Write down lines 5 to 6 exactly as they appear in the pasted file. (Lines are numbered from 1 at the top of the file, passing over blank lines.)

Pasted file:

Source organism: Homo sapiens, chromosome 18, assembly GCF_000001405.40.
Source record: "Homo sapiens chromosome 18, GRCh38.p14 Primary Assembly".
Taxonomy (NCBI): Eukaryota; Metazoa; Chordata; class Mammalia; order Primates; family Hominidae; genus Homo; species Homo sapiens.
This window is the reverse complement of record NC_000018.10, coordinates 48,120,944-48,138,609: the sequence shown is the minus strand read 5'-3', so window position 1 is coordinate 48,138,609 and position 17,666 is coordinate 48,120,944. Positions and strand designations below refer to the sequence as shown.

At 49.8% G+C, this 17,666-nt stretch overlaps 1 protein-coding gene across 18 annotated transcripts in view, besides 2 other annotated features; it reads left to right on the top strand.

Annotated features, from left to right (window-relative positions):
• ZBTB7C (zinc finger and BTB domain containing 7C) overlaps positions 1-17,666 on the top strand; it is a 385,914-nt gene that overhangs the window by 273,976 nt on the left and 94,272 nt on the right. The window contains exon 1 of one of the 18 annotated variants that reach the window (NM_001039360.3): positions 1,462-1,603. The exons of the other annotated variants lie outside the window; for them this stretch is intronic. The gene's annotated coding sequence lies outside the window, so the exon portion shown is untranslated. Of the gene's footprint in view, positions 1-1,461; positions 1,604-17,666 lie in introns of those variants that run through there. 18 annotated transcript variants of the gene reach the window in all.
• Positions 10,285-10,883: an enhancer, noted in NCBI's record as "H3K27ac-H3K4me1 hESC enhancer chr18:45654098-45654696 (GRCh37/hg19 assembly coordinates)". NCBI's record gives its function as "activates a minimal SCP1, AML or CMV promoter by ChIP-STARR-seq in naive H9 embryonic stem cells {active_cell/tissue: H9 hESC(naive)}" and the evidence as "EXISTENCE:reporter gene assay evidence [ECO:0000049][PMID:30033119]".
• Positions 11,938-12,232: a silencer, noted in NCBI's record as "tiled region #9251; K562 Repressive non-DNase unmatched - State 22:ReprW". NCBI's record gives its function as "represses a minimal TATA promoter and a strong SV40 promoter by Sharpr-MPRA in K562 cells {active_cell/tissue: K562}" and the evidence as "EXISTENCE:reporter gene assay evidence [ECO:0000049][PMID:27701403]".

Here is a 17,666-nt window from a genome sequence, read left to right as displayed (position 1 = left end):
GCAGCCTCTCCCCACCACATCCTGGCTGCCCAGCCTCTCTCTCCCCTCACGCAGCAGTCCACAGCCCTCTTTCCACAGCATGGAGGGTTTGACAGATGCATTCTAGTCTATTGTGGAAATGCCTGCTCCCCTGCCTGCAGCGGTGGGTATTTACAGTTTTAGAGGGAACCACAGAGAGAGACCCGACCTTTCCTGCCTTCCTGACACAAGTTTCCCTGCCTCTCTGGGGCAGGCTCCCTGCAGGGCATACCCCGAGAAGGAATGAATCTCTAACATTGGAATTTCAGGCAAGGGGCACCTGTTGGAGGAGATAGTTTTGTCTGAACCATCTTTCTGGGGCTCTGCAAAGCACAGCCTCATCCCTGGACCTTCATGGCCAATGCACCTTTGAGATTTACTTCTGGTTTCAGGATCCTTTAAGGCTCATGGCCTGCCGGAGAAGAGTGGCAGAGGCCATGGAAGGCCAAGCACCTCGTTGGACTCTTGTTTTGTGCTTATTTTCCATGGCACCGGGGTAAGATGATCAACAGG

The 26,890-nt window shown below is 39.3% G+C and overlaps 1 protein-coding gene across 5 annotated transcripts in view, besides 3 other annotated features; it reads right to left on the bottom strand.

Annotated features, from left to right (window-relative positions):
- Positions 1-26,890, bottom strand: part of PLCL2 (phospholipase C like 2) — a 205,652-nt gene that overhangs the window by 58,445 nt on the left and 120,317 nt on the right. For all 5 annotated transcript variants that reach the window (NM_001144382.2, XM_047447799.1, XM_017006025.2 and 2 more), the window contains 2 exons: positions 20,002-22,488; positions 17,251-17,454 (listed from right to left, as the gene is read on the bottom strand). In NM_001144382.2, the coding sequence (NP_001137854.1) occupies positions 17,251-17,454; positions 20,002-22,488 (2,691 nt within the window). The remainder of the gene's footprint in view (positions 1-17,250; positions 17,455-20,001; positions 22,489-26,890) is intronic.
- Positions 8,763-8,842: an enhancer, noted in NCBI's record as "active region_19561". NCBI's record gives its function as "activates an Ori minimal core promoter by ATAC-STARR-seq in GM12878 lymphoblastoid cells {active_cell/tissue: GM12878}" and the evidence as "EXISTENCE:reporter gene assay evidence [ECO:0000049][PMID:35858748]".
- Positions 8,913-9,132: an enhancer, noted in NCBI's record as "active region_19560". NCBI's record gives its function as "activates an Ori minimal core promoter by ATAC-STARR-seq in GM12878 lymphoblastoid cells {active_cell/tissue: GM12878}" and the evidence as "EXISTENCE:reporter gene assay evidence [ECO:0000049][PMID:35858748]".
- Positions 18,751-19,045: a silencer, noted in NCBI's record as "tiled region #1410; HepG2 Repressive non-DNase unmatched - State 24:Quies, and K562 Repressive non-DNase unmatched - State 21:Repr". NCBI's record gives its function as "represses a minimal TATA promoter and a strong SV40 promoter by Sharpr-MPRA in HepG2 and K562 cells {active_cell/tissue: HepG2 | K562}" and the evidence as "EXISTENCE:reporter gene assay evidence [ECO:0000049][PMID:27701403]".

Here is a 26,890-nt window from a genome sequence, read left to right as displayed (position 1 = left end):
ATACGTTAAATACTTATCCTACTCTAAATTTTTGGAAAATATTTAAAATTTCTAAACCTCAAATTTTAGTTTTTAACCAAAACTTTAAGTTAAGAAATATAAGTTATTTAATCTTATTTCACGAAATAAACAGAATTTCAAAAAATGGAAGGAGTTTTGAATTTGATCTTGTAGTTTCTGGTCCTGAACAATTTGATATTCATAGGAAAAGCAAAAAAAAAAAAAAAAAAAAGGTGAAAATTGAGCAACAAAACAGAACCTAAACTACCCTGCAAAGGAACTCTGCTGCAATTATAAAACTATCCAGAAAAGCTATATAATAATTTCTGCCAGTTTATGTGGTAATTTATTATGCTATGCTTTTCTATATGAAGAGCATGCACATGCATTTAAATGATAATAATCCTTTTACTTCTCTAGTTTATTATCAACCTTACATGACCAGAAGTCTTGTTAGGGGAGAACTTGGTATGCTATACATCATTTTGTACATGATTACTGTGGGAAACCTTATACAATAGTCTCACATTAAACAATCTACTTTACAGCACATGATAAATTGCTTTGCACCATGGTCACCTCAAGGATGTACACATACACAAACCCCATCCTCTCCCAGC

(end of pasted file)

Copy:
At 49.8% G+C, this 17,666-nt stretch overlaps 1 protein-coding gene across 18 annotated transcripts in view, besides 2 other annotated features; it reads left to right on the top strand.

Annotated features, from left to right (window-relative positions):